Supporting the Allocation of Traumatized Patients with a Decision Support System

Supporting the Allocation of Traumatized Patients with a Decision Support System

Tim A. Majchrzak, Oliver Noack, Philipp Neuhaus, Frank Ückert
DOI: 10.4018/jiscrm.2011070103
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In this paper, the authors present a business rules-based decision support system for the allocation of traumatized patients. The assignment of patients to vehicles and hospitals is a task that requires detailed up-to-date information. At the same time, it has to be carried out quickly. The authors propose supporting medical staff with an IT system. The proposed system could be used in cases of mass incidents, as it is problematic, but essential, to provide all injured with adequate healthcare as fast as possible. The contribution is a system based on business rules, which is a novel approach in this context. Its feasibility is proven by prototypic implementation. In this paper, the authors describe the development project’s background as well as the system’s requirements and implementation details. The authors present an exemplary scenario to show the strengths of the proposed approach.
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The assignment of patients to hospitals is an everyday job for emergency call center staff. However, it is no task that is free of hassle. Emergency calls mark incidents that were not expected. In most cases, accidents or medical incidents that require fast action are reported. Offering medical aid to the affected patients is not only needed for their comfort. In case of e.g., a heart attack or especially after serious accidents, fast help can save lives.

Decisions are delayed by many determinants that have to be taken into account. In general, several transportation possibilities are available if an incident is reported. Vehicles such as ambulances or helicopters are positioned at various places and have no uniform equipment; in fact, some vehicles are equipped for special forms of emergencies such as sick babies. The same applies to hospitals; not all hospitals are ready for all forms of injuries. Most of them also specialize on some forms of treatment such as infant treatment or neuro surgery. Therefore, transport decisions are highly non-trivial. A patient with a severe injury might require immediate transportation to a nearby emergency room instead of a specialized hospital in order to safe his live before detailed care is possible. The allocation of traumatized patients is a task that requires medically trained personnel to work quickly on complex decisions.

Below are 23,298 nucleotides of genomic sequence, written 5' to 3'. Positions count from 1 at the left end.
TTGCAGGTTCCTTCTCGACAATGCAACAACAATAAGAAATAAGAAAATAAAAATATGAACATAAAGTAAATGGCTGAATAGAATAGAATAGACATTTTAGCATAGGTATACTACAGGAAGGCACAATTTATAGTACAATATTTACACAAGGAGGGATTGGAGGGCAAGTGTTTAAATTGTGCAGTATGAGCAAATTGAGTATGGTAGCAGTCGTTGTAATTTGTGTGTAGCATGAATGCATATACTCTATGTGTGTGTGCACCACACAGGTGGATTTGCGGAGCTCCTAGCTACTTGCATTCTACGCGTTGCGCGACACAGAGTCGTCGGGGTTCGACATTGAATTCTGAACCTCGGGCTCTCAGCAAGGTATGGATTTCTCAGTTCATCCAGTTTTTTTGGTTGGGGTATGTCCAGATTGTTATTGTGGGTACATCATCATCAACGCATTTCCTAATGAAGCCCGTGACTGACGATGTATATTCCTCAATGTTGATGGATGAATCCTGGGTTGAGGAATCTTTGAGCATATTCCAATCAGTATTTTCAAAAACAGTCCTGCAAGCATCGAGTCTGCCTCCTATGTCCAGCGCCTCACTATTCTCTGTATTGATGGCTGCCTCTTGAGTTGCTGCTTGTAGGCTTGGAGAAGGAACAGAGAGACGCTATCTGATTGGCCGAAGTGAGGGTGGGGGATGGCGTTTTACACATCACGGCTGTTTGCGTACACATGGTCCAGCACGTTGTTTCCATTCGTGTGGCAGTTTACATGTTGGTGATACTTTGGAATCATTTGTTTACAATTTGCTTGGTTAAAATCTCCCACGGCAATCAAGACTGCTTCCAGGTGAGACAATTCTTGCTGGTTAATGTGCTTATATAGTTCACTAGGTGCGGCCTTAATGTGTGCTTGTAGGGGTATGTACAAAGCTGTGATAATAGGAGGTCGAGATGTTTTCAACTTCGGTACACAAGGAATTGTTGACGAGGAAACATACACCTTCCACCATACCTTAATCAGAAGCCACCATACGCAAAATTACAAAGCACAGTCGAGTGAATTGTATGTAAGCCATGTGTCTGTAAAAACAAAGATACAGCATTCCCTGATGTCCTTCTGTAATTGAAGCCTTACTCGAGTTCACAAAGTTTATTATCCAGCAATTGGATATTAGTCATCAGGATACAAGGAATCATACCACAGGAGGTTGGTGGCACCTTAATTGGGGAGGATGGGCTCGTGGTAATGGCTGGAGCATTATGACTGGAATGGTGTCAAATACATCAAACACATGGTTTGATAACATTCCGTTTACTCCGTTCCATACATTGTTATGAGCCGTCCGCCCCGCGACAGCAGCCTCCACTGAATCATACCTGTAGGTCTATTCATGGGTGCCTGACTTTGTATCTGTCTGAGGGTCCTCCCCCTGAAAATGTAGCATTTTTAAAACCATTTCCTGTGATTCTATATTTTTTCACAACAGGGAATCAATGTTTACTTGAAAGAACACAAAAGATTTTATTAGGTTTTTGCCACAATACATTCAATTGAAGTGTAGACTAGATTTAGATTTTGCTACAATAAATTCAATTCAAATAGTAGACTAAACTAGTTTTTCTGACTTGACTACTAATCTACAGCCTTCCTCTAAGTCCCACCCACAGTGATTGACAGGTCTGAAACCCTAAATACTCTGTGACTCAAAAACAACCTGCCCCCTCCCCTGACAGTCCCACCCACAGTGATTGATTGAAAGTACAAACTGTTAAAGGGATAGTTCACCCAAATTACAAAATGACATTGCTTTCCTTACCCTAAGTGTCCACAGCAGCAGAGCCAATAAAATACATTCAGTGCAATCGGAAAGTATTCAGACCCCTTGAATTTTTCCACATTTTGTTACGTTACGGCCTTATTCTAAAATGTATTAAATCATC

The allocation of patients to vehicles and hospitals is not decided in one step. It rather has to be decided continuously over and over again. This requires taking into account that vehicles could be occupied and that hospitals have limited capacities both with regard to short-term availability of staff and to unoccupied beds. Circumstances could even require rescheduling of vehicles. A special form of patient allocation is required in cases of mass incidents. A mass incident is an event in which due to disastrous circumstances a high number of people is wounded and thus require medical care. In general, such incidents are local and do not span a long time. Consequently, many patients require medical care at the same place almost immediately. An example from Europe is the Ramstein airshow disaster (Martin, 1990), in which inadequate handling was demonstrated that led to 70 dead and over 1000 wounded. Apparently, the transportation of patients was extremely uncoordinated and many of them received treatment later than it would have been required. More recent examples are the train disaster of Eschede (Oestern, Huels, Quirini, & Pohlemann, 2000) and the Enschede fireworks disaster (Woltering & Schneider, 2002; van Kamp et al., 2006).

We propose to support the allocation of traumatized patients using geographically enabled decision support systems. In collaboration with a regional network for the care of traumatized patients (Spitzer, Verst, Juhra, & Ückert, 2009; Traumanetzwerk-Nordwest, 2011) we developed a system for the allocation of patients. It incorporates a business rule management system, which allows it to suggest patient allocation while being versatile and expandable.

Our paper makes the following contributions. Firstly, it describes requirements for a patient dispatching system. Secondly, it explains how these requirements can be fulfilled with a business rules-based approach. Thirdly, it highlights how further capabilities such as using geographical data can enhance patient dispatching. And fourthly, it demonstrates the effectiveness of using business rules in the healthcare context by discussing a scenario.

This article is structured as follows. In the next section we give an overview of the project and related work. We sketch the methodology used. Then the decision support system is introduced. We illustrate exemplary usage and early evaluation results. Eventually, we draw a conclusion and discuss future work.

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